Passion for Equality

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First Things - Web Exclusives

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At the close of its term last month, the Supreme Court granted certiorari in Masterpiece Cakeshop, one of the handful of same-sex wedding cases that have been percolating in the lower courts for the past few years. In the case, a Colorado cake shop declined to design and bake a wedding cake for a same-sex couple. Designing and baking such a cake, the shop’s owner said, would violate his religious convictions.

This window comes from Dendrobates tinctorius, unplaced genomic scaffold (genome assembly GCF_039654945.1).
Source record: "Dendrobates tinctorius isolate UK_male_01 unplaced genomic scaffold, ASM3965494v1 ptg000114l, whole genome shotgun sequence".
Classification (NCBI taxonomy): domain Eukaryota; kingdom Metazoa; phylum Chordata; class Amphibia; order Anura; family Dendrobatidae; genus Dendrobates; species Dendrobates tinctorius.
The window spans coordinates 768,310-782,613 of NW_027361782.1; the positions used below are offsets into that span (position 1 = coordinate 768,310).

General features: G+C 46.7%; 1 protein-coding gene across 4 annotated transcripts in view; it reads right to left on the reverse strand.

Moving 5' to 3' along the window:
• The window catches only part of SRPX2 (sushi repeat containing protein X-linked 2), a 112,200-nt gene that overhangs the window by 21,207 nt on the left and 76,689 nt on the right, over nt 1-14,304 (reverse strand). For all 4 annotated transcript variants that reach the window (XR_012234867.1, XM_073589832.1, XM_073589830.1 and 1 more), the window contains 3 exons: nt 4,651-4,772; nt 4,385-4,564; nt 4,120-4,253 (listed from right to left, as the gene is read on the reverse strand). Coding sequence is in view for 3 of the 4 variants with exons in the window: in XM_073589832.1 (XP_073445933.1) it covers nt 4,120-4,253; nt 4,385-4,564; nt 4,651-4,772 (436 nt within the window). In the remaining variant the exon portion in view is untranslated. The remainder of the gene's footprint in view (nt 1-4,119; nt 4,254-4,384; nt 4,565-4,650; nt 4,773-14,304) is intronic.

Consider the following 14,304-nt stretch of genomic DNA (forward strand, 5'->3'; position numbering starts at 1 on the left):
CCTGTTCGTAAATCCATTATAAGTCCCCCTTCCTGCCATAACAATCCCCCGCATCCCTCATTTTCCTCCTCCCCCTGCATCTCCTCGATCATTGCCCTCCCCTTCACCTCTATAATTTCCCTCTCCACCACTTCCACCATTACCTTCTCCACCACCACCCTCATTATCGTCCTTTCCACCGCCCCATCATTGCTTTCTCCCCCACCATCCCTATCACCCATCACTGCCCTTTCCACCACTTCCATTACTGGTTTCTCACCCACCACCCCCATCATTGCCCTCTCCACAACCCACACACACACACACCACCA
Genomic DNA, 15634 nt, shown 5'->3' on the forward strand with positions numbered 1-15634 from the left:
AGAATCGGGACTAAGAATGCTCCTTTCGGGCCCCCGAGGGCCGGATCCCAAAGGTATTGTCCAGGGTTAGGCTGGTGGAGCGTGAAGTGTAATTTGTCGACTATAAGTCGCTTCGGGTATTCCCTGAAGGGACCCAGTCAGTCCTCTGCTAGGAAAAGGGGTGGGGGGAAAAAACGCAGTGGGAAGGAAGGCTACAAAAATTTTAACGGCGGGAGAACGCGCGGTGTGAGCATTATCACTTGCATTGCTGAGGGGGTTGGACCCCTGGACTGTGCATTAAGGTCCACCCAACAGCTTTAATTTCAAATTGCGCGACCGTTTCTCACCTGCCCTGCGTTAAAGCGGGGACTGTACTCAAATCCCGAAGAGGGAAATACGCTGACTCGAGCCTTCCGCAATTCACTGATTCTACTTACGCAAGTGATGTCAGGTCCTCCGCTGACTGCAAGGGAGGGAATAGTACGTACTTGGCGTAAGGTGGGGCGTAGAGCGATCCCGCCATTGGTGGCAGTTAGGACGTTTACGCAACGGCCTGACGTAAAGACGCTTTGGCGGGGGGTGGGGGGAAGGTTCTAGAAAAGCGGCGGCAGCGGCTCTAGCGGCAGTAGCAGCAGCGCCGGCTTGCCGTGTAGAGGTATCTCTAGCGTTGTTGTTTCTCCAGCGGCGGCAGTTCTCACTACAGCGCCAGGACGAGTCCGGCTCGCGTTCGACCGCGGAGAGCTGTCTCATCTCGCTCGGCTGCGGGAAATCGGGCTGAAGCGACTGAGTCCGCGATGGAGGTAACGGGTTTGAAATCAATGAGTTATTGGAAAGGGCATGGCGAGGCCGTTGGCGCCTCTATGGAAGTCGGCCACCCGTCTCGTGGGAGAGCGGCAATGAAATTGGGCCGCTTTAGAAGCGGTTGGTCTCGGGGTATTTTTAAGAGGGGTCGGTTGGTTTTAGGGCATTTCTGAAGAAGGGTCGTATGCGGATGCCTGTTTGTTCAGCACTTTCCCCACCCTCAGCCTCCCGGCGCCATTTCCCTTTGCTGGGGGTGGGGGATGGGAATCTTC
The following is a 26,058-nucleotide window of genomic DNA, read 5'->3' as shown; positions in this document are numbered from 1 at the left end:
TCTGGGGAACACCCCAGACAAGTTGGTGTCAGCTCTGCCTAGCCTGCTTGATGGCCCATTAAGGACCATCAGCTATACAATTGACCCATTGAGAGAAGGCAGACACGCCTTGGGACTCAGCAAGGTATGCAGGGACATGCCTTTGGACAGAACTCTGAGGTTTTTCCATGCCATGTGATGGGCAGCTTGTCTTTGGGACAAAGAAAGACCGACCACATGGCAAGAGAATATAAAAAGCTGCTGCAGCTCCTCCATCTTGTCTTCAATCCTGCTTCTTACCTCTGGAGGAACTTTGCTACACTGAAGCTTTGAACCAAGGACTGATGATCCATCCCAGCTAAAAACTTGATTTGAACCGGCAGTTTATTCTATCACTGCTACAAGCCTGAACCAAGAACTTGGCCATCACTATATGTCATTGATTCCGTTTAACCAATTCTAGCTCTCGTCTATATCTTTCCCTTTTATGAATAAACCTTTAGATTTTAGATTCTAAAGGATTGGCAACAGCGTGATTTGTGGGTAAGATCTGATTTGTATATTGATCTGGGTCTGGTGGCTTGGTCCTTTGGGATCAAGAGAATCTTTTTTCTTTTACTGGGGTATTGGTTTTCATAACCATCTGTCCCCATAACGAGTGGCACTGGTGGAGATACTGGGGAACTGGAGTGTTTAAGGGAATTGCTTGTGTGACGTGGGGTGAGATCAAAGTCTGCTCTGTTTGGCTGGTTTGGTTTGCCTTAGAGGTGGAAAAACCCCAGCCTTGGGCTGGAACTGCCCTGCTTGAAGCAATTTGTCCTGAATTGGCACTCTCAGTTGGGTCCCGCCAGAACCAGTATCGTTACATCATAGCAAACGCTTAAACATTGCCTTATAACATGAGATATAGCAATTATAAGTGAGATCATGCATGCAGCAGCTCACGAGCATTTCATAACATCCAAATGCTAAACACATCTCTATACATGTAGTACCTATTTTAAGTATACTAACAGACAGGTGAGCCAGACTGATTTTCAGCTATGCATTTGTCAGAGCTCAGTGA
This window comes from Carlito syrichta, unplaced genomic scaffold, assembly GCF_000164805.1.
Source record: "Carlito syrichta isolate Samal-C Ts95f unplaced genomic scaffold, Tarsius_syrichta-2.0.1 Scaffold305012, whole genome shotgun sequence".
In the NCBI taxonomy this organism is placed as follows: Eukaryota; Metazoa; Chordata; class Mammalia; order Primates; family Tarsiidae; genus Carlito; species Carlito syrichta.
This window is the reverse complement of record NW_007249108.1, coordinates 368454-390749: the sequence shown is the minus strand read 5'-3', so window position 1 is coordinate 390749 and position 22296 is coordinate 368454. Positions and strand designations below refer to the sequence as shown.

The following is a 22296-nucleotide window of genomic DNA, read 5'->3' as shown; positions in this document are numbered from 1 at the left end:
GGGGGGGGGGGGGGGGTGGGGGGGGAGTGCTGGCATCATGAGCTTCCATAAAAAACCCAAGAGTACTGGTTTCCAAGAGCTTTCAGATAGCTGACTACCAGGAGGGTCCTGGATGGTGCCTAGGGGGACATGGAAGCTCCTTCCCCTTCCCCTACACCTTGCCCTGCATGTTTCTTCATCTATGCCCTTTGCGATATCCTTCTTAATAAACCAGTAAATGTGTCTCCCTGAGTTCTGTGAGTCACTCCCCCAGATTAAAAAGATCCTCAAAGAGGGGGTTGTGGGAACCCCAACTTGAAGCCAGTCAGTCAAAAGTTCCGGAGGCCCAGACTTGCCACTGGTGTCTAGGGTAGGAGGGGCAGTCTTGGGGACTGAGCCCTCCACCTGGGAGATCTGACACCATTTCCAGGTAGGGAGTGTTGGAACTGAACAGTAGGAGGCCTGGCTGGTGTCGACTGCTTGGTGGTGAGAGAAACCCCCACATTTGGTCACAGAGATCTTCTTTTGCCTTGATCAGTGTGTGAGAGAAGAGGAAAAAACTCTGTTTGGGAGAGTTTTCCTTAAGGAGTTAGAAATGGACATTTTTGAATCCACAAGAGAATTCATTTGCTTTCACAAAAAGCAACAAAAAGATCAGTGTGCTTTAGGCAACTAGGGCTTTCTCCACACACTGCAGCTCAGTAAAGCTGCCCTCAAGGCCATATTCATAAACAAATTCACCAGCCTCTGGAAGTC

The Colorado Civil Rights Commission ruled that the shop owner’s refusal violated the state’s public accommodation law, which prohibits discrimination on the basis of sexual orientation. The shop owner argues that he doesn’t discriminate on the basis of sexual orientation—he is happy to sell cakes to gays and lesbians—but that requiring him to design and bake a cake for a same-sex wedding would violate his constitutional rights, specifically, his free speech rights (by compelling him to express approval for conduct he disapproves) and his free exercise rights (by requiring him to engage in conduct that violates his religious convictions).